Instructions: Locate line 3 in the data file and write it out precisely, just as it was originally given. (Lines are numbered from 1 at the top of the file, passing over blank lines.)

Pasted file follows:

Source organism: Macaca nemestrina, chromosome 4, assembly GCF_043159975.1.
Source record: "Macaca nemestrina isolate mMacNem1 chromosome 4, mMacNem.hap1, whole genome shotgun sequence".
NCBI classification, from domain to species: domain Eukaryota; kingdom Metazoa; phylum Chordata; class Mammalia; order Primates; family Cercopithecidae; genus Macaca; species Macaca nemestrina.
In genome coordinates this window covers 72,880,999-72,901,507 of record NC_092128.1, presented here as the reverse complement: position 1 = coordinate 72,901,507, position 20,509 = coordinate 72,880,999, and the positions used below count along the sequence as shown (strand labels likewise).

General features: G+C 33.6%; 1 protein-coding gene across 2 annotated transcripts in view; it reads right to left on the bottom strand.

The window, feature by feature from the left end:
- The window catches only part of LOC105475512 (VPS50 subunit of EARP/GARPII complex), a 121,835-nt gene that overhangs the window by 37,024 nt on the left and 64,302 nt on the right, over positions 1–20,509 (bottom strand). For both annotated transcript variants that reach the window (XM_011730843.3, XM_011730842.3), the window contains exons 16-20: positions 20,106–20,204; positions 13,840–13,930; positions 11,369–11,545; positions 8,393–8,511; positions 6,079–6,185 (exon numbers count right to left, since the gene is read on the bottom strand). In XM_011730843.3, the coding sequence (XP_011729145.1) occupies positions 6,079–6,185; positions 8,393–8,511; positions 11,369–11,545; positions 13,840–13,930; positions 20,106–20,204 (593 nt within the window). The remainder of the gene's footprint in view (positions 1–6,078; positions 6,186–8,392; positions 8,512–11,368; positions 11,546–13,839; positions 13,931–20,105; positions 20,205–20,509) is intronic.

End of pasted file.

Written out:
NCBI classification, from domain to species: domain Eukaryota; kingdom Metazoa; phylum Chordata; class Mammalia; order Primates; family Cercopithecidae; genus Macaca; species Macaca nemestrina.